In 1847, the Gore again was threatened. A revenue-starved, very ambitious, and quite opportunistic council investigated the possible sale of the land. George’s son, Robert Hamilton, disputed this. He claimed the Gore belonged to him. The two parties resolved their differences by agreeing to subdivide the land and share the take. Land titles prior to 1849 were seldom registered and often in dispute so the deal was a prudent one. By the 1840s, however, the town held many vested interests and these now spoke out in protest. A petition to the government of Canada disclosed not men of great wisdon and civic virtue. True, they wrote that the sale would “destroy one of the chief ornaments of the town and the revenue which is said may be derived out of it will not in the opinion of your Memorialists prove an adequate compensation to the inhabitants of the city in general for being deprived of the enjoyment of it as a Public Square.” By “inhabitants” it is unlikely they meant all residents, for the city’s recently passed moral order by-laws and an exclusive voting franchise indicate a fear of uprooted outsiders at least the equal of last summer’s concerns about Gore Park regulars. No, the memorialists let the cat out of the bag. They feared “a decrease in the value of their property.”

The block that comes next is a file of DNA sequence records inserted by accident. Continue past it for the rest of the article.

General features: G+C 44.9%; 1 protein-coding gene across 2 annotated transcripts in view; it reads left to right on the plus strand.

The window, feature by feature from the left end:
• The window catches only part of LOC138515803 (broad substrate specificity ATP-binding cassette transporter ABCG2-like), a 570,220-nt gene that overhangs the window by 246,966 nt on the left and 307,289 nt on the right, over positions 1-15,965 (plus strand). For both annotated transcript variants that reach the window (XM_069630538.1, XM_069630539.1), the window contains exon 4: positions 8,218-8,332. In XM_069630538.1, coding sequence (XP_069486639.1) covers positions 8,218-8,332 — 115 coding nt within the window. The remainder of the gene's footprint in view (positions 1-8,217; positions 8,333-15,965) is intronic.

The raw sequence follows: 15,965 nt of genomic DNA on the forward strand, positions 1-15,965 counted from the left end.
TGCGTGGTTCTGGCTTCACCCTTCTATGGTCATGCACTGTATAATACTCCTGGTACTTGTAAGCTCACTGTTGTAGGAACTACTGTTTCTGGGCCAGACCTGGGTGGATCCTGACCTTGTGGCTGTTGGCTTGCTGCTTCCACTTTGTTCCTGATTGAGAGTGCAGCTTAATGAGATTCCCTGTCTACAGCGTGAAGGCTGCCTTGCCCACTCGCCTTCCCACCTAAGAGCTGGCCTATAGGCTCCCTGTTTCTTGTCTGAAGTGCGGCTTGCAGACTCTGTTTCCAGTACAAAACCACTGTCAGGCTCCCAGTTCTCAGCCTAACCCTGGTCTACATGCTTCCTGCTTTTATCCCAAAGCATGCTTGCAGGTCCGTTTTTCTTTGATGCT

The Gore was not sold and in 1851 a group of businessmen suggested to council that the space be developed as a beauty spot. “The Gore is the first place the stranger or the visitor meets with upon entering the city, and it stands as a sort of index to the whole. Its proper beautification is therefore an object of the first importance to the City.” “Proper beautification” is what was in dispute last summer and fall; the concept of making a good first impression on visitors was what had been disputed about the plans for a GO ALRT transit system entering above York Street. It is amazing that such fine sounding words, settling nothing, have staying power. Writers of political speeches could do worse than plagiarize from their spiritual ancestors.

The 1851 petition came in the midst of the city’s campaign to clarify legal control of the Gore. Robert Hamilton had pressed his claim. In 1852, an act of the Government of Canada empowered “the Mayor, aldermen and commonalty of the City of Hamilton, and their successors … to erect and build upon said piece of land such pubic buildings as they think necessary; or to enclose the same for the purposes of public square, and to ornament the same.” The act included a disclaimer that it neither admitted nor denied any claim in law to the land that Robert Hamilton might have. Thus legislation by a senior government had resolved little and left ambiguity. In tricky matters let the courts decide!